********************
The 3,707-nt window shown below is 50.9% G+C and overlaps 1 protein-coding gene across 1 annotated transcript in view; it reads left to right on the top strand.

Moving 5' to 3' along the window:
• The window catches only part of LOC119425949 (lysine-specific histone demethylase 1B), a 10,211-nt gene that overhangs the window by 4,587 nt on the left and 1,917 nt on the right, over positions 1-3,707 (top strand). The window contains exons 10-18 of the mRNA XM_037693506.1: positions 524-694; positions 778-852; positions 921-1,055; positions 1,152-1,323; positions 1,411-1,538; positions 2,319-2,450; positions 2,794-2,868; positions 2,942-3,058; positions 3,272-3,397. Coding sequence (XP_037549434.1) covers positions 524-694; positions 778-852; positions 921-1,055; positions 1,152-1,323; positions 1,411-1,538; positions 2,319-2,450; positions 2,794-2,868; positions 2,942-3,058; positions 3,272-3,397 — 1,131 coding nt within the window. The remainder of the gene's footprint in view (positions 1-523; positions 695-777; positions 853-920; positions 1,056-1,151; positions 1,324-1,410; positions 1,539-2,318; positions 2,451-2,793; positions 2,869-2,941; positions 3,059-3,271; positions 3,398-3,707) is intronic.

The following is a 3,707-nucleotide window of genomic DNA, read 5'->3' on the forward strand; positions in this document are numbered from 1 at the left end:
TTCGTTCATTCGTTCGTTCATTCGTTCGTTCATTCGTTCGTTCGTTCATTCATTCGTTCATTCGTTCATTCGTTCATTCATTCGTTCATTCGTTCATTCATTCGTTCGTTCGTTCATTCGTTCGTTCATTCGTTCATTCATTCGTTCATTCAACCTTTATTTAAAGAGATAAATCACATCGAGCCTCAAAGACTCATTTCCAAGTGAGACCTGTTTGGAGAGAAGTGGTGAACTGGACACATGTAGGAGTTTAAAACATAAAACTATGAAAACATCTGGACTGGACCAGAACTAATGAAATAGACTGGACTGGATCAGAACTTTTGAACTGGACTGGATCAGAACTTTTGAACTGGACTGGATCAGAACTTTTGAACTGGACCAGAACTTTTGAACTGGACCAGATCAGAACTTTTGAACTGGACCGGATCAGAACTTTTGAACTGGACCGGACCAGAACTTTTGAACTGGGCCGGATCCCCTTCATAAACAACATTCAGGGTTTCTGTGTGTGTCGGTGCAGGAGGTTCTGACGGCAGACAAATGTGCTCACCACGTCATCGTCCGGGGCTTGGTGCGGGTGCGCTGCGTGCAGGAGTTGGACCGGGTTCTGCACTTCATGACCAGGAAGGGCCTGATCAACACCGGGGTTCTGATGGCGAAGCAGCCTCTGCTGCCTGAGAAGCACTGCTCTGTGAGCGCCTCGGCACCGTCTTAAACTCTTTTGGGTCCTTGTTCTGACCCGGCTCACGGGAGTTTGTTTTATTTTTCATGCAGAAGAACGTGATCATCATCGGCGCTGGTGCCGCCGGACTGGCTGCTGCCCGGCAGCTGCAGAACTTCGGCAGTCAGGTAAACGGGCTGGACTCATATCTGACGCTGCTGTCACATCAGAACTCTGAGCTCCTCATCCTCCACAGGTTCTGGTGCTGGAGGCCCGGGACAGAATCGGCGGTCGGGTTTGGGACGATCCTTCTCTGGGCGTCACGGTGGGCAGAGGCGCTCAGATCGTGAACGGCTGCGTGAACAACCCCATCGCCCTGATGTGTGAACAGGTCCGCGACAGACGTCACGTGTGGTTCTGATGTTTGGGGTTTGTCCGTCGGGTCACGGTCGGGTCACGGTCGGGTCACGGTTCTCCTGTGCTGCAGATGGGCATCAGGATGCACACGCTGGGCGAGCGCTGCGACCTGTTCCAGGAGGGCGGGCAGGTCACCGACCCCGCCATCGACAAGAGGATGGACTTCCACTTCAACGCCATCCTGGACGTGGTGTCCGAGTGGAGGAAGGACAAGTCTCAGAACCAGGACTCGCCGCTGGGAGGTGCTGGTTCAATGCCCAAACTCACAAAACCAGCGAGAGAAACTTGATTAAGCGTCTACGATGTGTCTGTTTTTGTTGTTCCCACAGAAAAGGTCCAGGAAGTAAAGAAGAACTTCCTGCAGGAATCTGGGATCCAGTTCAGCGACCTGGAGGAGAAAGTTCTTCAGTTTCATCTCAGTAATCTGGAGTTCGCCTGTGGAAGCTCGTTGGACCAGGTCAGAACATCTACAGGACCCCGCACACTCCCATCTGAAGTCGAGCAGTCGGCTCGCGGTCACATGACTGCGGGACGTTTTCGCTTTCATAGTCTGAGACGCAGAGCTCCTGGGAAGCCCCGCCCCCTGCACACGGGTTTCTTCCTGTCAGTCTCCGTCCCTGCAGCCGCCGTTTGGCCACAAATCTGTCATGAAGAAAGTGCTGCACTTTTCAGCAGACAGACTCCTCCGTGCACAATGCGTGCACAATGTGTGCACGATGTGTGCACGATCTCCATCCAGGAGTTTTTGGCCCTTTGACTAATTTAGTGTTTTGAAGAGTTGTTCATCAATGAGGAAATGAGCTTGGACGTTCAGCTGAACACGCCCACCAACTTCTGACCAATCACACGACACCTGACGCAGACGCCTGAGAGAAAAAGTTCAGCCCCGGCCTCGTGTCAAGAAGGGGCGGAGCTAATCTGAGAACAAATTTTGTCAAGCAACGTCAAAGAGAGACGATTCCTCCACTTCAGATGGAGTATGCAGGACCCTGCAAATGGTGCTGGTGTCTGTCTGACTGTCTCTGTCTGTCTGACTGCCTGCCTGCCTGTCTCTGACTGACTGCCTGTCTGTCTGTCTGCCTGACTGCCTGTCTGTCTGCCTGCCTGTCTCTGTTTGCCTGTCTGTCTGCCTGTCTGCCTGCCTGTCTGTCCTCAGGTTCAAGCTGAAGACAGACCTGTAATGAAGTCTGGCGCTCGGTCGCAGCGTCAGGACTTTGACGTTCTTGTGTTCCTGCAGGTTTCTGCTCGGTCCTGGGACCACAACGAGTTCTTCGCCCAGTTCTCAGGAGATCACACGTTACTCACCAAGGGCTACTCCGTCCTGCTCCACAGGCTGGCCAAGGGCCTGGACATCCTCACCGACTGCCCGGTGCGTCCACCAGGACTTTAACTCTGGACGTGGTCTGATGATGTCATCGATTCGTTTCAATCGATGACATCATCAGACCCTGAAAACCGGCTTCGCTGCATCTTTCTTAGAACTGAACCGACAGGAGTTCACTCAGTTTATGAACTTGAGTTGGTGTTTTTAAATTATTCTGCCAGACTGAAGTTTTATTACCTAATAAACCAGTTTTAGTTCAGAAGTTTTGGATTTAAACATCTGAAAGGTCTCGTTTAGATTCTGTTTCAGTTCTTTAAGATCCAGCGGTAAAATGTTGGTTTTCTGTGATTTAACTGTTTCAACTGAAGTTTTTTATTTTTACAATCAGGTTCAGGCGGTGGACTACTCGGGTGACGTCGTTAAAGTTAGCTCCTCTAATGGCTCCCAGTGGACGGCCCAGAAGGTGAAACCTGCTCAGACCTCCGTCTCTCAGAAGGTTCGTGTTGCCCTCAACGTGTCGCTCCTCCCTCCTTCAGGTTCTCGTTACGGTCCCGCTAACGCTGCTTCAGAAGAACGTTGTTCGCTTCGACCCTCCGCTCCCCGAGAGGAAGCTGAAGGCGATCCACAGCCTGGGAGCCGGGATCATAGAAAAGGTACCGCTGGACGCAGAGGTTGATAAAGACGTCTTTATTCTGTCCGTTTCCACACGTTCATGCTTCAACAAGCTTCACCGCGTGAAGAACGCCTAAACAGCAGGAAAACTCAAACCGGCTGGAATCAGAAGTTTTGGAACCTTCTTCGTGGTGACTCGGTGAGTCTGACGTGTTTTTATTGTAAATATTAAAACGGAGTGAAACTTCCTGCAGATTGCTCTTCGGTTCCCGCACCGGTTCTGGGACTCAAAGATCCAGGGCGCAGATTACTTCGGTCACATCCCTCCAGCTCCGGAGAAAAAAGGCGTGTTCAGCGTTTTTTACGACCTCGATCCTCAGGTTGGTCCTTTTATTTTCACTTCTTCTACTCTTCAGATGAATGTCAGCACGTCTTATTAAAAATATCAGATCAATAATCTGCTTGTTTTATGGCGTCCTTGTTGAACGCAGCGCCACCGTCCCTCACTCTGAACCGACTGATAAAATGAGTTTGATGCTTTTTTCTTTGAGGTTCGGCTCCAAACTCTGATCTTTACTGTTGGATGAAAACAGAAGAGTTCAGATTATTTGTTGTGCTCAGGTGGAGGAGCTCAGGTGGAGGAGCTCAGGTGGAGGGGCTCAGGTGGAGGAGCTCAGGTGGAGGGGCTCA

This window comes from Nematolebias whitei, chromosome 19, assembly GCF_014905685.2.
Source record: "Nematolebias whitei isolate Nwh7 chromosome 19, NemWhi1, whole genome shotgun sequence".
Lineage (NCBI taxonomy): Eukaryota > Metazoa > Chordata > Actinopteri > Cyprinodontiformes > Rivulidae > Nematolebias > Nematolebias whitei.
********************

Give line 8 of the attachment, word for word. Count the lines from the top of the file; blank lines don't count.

Lineage (NCBI taxonomy): Eukaryota > Metazoa > Chordata > Actinopteri > Cyprinodontiformes > Rivulidae > Nematolebias > Nematolebias whitei.